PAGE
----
Law, Fault Essay (Aqa)

2549 words 11 pages
Fault Essay (30 marks)
Fault can be defined as legal responsibility or blame for an offence or misdeed. It also refers to the mental state of the defendant. The basic principle is that a D should be able to contemplate the harm that his actions may cause and should therefore aim to avoid such actions.
In general, a person cannot be criminally liable and subjected to criminal sanctions unless it can be proved that he carried out an illegal act in a blameworthy manner. An act does not make a man guilty of a crime unless his mind is also guilty.
The state of mind of the D is hugely important in assessing whether or not he is at fault. However, to be found guilty of most criminal offences (true crimes) both an AR and MR must be proved. The
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It can be argued that the decision in Vickers confirmed in Cunningham leaves the level of fault too low (perhaps intent to kill should constitute murder, not intent to do serious harm as the law currently stands). Also, it seems unfair that the law treats defendants with different levels of blameworthiness in the same manner. The D who intends GBH and the D who intends to kill both end up with mandatory life sentences if their acts result in an unlawful killing.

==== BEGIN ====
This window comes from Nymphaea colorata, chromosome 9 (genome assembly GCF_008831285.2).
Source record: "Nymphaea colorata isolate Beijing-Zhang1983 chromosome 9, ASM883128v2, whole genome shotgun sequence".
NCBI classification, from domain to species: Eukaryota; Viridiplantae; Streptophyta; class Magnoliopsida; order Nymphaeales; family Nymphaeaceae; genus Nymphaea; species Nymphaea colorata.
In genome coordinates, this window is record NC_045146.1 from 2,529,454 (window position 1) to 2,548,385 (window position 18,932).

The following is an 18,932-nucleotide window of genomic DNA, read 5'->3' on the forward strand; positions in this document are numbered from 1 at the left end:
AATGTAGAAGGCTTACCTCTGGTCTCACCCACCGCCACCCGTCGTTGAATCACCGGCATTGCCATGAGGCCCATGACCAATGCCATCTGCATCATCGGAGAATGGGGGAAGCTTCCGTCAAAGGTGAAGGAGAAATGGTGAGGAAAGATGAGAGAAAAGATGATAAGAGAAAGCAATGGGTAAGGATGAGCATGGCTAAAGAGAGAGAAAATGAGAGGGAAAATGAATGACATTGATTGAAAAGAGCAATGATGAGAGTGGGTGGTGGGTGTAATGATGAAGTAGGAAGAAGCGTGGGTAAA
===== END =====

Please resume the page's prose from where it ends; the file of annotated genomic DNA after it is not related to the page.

Theft and some deception offences also require specific intent. The property offences require high level of fault, not only proof of intent but also dishonesty or deception. In Madeley, the host of the Richard and Judy show was charged with shoplifting in 1990 but the D was not guilty of theft as he was able to show he was suffering from stress and merely forgot to pay for the goods. Clarke was in many ways similar. She transferred some items from her shopping basket to her bag before paying for them. She was able to show that she suffered from absent-mindedness due to depression. She therefor lacked the MR for theft, as did Madeley, so in both cases D was acquitted.
Some crimes can be committed with the MR of recklessness. These are basic intent crimes. The degree of fault is less than of that in a specific intent crime. Subjective recklessness involves finding that D realised there was a risk involved, but went

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